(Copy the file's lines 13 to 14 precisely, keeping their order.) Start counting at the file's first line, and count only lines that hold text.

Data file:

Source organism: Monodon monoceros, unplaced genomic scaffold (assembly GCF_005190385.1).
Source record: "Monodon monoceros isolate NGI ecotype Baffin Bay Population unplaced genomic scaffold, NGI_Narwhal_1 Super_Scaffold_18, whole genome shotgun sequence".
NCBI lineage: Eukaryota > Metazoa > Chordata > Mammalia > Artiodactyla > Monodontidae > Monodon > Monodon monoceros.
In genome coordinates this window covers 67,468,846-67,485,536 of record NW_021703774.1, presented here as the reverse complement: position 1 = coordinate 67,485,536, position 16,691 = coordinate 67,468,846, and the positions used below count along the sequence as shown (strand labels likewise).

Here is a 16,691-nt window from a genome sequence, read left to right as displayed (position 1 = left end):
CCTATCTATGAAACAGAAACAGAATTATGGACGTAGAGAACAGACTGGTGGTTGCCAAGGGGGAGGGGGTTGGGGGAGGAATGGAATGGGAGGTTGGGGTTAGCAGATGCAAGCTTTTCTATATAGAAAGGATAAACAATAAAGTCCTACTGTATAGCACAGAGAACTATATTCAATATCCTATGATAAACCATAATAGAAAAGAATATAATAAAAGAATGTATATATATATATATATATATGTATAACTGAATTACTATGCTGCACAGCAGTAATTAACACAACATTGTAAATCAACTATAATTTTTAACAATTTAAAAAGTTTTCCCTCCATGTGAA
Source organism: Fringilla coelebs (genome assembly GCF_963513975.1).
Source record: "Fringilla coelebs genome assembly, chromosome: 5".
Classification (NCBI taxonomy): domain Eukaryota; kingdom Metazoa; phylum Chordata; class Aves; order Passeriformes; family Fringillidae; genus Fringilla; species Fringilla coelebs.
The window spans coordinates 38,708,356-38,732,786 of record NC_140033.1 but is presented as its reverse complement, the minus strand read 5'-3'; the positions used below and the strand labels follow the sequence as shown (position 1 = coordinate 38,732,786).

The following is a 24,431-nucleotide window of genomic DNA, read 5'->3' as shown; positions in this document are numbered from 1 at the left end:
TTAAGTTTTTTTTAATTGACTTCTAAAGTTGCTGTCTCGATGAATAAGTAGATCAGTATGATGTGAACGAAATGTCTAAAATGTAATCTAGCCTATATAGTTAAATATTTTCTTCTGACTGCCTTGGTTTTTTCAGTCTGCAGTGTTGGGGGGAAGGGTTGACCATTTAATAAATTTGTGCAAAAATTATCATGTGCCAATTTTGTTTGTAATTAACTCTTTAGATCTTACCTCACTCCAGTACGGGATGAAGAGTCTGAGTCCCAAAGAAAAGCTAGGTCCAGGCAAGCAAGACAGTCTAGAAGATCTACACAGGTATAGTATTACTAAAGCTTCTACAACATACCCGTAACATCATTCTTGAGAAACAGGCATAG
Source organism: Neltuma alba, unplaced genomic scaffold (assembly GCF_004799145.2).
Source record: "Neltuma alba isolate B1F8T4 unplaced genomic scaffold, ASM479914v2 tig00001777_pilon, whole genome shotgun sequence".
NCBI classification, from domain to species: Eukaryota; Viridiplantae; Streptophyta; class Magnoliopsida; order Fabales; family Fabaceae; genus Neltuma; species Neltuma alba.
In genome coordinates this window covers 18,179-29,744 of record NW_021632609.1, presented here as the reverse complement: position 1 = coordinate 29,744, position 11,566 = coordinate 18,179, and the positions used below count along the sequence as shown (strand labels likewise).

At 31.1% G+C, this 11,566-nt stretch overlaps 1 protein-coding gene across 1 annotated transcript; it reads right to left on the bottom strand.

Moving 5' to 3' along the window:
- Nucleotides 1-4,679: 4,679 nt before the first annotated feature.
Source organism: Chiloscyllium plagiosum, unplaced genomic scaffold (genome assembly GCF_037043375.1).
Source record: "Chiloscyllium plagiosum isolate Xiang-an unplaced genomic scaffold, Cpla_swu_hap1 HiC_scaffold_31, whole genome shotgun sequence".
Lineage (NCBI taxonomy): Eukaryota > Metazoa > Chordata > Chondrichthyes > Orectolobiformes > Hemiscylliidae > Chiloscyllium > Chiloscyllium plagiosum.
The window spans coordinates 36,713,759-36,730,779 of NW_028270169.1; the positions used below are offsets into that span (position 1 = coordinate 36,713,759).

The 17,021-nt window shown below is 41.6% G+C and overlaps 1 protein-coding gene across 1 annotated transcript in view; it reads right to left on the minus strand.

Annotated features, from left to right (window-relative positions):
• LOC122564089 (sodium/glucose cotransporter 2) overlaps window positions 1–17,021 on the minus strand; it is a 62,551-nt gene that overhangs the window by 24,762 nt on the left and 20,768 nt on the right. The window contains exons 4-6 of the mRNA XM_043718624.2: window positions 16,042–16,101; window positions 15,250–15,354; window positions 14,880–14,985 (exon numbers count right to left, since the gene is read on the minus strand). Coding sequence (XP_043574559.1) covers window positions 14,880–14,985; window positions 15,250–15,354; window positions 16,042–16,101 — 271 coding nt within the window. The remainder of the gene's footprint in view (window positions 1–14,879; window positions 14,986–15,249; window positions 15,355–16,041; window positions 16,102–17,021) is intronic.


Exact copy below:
Source organism: Neltuma alba, unplaced genomic scaffold (assembly GCF_004799145.2).
Source record: "Neltuma alba isolate B1F8T4 unplaced genomic scaffold, ASM479914v2 tig00001777_pilon, whole genome shotgun sequence".